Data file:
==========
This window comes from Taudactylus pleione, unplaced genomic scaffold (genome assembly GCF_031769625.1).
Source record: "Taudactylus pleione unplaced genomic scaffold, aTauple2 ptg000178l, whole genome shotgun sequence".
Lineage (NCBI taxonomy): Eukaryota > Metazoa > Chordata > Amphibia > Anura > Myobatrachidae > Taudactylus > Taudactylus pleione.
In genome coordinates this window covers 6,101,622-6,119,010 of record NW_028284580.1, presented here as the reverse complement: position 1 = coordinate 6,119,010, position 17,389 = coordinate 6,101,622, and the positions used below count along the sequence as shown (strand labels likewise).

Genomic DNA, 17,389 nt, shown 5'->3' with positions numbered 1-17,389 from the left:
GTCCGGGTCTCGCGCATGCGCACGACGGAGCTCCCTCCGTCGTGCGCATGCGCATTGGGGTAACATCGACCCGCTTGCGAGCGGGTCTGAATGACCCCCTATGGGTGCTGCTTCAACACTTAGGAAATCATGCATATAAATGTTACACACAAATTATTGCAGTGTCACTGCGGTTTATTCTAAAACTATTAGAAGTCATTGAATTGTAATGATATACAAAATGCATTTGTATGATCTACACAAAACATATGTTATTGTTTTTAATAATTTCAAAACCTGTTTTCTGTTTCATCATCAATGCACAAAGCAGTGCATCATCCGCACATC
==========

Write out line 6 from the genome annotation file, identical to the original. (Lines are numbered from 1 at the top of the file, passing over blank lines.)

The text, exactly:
GTCCGGGTCTCGCGCATGCGCACGACGGAGCTCCCTCCGTCGTGCGCATGCGCATTGGGGTAACATCGACCCGCTTGCGAGCGGGTCTGAATGACCCCCTATGGGTGCTGCTTCAACACTTAGGAAATCATGCATATAAATGTTACACACAAATTATTGCAGTGTCACTGCGGTTTATTCTAAAACTATTAGAAGTCATTGAATTGTAATGATATACAAAATGCATTTGTATGATCTACACAAAACATATGTTATTGTTTTTAATAATTTCAAAACCTGTTTTCTGTTTCATCATCAATGCACAAAGCAGTGCATCATCCGCACATC